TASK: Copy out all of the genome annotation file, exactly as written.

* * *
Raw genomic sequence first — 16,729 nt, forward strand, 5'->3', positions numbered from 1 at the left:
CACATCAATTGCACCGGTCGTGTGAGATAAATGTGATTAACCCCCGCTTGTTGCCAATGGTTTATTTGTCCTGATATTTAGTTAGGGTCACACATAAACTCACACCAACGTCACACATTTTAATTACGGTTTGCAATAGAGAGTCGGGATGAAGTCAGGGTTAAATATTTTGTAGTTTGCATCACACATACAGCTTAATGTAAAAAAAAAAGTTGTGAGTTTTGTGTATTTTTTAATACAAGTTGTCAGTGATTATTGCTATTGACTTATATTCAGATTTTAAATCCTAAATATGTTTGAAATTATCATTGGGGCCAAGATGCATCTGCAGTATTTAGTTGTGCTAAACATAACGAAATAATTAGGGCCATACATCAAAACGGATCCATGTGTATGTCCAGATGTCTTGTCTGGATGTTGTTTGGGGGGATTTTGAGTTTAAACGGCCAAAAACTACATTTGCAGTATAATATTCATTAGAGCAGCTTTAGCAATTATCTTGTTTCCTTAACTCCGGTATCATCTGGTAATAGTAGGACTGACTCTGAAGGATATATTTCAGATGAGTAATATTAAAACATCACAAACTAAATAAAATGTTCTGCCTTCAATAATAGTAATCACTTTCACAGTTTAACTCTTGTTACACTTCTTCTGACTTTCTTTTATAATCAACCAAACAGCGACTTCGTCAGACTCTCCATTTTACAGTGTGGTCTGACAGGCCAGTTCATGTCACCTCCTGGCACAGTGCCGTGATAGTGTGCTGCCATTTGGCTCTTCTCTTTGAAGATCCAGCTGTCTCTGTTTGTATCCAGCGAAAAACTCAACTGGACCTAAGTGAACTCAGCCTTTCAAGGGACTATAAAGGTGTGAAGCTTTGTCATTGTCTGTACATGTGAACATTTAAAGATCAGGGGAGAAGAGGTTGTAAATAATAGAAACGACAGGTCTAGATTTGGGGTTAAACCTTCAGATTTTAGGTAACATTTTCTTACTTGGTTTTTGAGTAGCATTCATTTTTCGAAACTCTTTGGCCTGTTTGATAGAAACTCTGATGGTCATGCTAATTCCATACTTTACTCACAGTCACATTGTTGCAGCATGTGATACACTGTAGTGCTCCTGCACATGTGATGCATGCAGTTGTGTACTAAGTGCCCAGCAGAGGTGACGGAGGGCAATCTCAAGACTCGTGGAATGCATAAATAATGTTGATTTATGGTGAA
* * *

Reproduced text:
Raw genomic sequence first — 16,729 nt, forward strand, 5'->3', positions numbered from 1 at the left:
CACATCAATTGCACCGGTCGTGTGAGATAAATGTGATTAACCCCCGCTTGTTGCCAATGGTTTATTTGTCCTGATATTTAGTTAGGGTCACACATAAACTCACACCAACGTCACACATTTTAATTACGGTTTGCAATAGAGAGTCGGGATGAAGTCAGGGTTAAATATTTTGTAGTTTGCATCACACATACAGCTTAATGTAAAAAAAAAAGTTGTGAGTTTTGTGTATTTTTTAATACAAGTTGTCAGTGATTATTGCTATTGACTTATATTCAGATTTTAAATCCTAAATATGTTTGAAATTATCATTGGGGCCAAGATGCATCTGCAGTATTTAGTTGTGCTAAACATAACGAAATAATTAGGGCCATACATCAAAACGGATCCATGTGTATGTCCAGATGTCTTGTCTGGATGTTGTTTGGGGGGATTTTGAGTTTAAACGGCCAAAAACTACATTTGCAGTATAATATTCATTAGAGCAGCTTTAGCAATTATCTTGTTTCCTTAACTCCGGTATCATCTGGTAATAGTAGGACTGACTCTGAAGGATATATTTCAGATGAGTAATATTAAAACATCACAAACTAAATAAAATGTTCTGCCTTCAATAATAGTAATCACTTTCACAGTTTAACTCTTGTTACACTTCTTCTGACTTTCTTTTATAATCAACCAAACAGCGACTTCGTCAGACTCTCCATTTTACAGTGTGGTCTGACAGGCCAGTTCATGTCACCTCCTGGCACAGTGCCGTGATAGTGTGCTGCCATTTGGCTCTTCTCTTTGAAGATCCAGCTGTCTCTGTTTGTATCCAGCGAAAAACTCAACTGGACCTAAGTGAACTCAGCCTTTCAAGGGACTATAAAGGTGTGAAGCTTTGTCATTGTCTGTACATGTGAACATTTAAAGATCAGGGGAGAAGAGGTTGTAAATAATAGAAACGACAGGTCTAGATTTGGGGTTAAACCTTCAGATTTTAGGTAACATTTTCTTACTTGGTTTTTGAGTAGCATTCATTTTTCGAAACTCTTTGGCCTGTTTGATAGAAACTCTGATGGTCATGCTAATTCCATACTTTACTCACAGTCACATTGTTGCAGCATGTGATACACTGTAGTGCTCCTGCACATGTGATGCATGCAGTTGTGTACTAAGTGCCCAGCAGAGGTGACGGAGGGCAATCTCAAGACTCGTGGAATGCATAAATAATGTTGATTTATGGTGAA